That said, I think that things like visual web part development significantly reduce the training time required - since developers will not have a problem with the learning curve any more...

SharePoin 2010 - Sanboxed solutions

Thanks to Scott Hillier the speaker

Runs in a separate process, added to a site collection level gallery.

User code service: SPUCHostService.exe
Worker process : the actual process SPUCWorderProcess
Proxy : SPUCWorkerProcessProxy - exposing a subset of the sharepoint services. If not exposed, you cannot use it in the sandboxed solutions. This includes all the enterprise stuff - including BCS and search and so on. So do not plan to use sandbox with those objects.

Remember - anything in a sandbox will run a lot slower than if it is not. So sandboxing has several limitations - the one mentioned above (some assemblies are not available if you are sandboxing) and the significant slowdown of the solution. This means that while deploying solutions to hosted web sites will be simpler, it also means you will slow the environment down.

I also like the soution validation - where you can write conditions in code that will be checked when the solution is uploaded - and then allow or prevent the solution from being deployed.

Resource monitoring - you are getting information about CPU, Memory, SQL, Exceptions, critical errors, hanlders, threads and more.

Workflows & Site Templates and debugging projects in SP2010 and VS2010

I like the option to design workflows in Visio, load them and design them further in SharePoint Designer 2010 and then export that into a Visual Studio project (since only VS integrates with source control).

You can save a site as template - which gives you a WSP (say good bye to STP) file that has all the objects. Visual studio then can load that WSP and show you designers to edit the WSP.

When you debug a project using F5, only the project marked as startup gets deployed. The other projects in the solution do not get deployed unless you manually deploy them. And by "manually" I mean you right click them and select deploy (like with WSP builder!).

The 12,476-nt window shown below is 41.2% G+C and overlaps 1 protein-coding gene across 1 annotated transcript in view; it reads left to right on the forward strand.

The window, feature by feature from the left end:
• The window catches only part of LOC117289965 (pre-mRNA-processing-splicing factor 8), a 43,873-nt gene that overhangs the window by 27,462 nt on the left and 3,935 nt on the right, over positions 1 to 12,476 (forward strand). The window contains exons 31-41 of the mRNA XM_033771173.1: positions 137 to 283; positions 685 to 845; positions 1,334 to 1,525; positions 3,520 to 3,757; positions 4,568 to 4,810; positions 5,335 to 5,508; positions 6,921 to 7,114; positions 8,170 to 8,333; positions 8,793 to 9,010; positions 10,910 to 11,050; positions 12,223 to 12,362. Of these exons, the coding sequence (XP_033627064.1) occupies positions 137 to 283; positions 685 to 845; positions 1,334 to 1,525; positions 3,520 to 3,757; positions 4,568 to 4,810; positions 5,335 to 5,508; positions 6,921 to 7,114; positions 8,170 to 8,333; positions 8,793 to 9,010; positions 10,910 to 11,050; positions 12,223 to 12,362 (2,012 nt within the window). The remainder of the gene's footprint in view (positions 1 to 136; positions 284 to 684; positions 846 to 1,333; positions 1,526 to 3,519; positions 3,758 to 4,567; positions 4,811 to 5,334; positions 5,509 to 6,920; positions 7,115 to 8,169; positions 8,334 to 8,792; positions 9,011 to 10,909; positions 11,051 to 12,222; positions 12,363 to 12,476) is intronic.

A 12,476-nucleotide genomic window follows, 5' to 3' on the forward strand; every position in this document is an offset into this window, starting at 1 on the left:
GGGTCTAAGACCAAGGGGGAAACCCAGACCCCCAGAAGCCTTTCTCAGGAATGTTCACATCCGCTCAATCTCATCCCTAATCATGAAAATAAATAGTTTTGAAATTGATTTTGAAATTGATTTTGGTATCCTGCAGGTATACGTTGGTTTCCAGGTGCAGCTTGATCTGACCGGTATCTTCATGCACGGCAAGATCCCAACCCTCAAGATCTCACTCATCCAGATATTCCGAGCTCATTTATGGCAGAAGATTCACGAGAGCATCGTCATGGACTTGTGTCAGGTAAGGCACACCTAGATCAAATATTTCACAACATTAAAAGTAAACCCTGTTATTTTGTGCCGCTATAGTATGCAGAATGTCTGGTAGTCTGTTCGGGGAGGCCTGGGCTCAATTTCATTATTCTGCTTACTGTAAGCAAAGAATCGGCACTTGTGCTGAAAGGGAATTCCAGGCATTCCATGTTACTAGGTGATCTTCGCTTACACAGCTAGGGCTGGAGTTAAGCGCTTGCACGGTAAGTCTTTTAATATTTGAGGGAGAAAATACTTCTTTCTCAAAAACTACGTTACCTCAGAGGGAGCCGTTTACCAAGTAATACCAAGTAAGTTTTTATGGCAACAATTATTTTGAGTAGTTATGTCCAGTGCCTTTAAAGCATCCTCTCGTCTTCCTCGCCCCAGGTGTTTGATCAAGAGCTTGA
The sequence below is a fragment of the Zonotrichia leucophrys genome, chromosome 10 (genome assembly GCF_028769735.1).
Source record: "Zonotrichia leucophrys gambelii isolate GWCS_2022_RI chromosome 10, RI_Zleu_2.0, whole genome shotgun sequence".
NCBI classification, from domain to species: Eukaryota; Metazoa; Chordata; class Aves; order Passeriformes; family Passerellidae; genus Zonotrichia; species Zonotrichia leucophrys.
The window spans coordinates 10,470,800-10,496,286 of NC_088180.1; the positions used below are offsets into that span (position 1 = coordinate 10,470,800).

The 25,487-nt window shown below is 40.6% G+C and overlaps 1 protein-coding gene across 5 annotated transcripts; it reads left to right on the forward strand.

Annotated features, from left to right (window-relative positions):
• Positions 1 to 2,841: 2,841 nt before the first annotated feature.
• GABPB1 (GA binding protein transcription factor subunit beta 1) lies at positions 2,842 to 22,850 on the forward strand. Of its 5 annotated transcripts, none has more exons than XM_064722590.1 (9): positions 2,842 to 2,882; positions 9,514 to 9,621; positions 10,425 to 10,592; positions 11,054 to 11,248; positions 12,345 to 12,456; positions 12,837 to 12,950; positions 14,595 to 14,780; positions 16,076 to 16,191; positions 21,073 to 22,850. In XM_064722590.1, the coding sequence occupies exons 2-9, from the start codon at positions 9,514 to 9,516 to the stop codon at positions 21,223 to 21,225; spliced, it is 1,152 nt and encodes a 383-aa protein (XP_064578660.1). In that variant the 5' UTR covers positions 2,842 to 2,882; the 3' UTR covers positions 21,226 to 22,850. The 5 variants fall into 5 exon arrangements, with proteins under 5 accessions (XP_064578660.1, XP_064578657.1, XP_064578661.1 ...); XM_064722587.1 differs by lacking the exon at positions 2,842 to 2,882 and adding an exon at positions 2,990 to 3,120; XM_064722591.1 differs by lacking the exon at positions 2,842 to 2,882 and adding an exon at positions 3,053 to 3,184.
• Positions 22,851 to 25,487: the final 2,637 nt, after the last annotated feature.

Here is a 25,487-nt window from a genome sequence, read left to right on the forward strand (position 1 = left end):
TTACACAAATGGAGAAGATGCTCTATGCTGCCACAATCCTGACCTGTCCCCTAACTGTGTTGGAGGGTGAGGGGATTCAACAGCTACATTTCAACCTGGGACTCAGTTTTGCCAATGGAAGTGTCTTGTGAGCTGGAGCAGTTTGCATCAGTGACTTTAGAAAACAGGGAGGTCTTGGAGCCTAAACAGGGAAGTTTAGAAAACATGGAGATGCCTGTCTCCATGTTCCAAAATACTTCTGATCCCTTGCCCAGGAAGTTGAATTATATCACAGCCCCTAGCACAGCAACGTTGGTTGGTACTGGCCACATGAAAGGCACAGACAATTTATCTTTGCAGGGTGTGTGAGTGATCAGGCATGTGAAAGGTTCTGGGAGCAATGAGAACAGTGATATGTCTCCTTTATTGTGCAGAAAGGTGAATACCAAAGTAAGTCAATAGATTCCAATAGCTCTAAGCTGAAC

Visual studio - allows you to package, retract per project, has a special sharepoint browser that shows you the objects in a sharepoint site - much better integration.

Highlights - new in SharePoint 2010 for Developmers?

  • [Like]Web Part developer dashboard (will require sts command to be activated in the public beta) . As I said, it showss what SQL queries were executed, and you can click on the query to get more information of what was going on.
  • [Like]Visual web part development
  • [Like]Sandboxed solutions - you can upload a WSP to sharepoint - no STSADM command. it sits in the database - and someone with privilages can than use the code in the WSP - but it runs in a sandbox while sharepoint monitors the resources that it uses. Nothing is deployed to the file system (so you can version items properly, and you dont have to worry about multiple front end servers). Instead of using the sharepoint dll, the sandboxed solutions use a proxy dll. You can get logs from the proxy service that look at what the solution does.
  • [Like]debug web parts - when you "run" the solution, it automatically opens the "create page" dialog in the site you designated, so you can create a new page, and add the web part to it. Breakpoints will automatically break (because the code gets attached correctly to the processes). To do this, the VS solution is actually built and deployed before the debugging.
  • [Like]Linq for sharepoint - simply add a reference to the sharepoint linq dll, and
  • [Like].webpart files are the same format as 2007
  • Bussiness Connectivity Services - replaces the BDC.
    • [Like]This will have read\write.
    • [Don't Like]The sharepoint field types that expose the information were not upgraded, which means that a BCS column still will not allow multiselect.
    • [Like]Designer for the application definition in both VS2010 and SharePoint Designer 2010
  • [Like]Relationships between lists - you can prevent deletions or cause cascading deletions. However, no cascading inserts... but I guess this is where custom solutions come in.
  • Lookups to multiple columns
  • [Like]List query throttling - preventing views from showing too many items - this will be dynamic - each view evaluates on the fly and if a view is going to display more than a specific amount it can be blocked.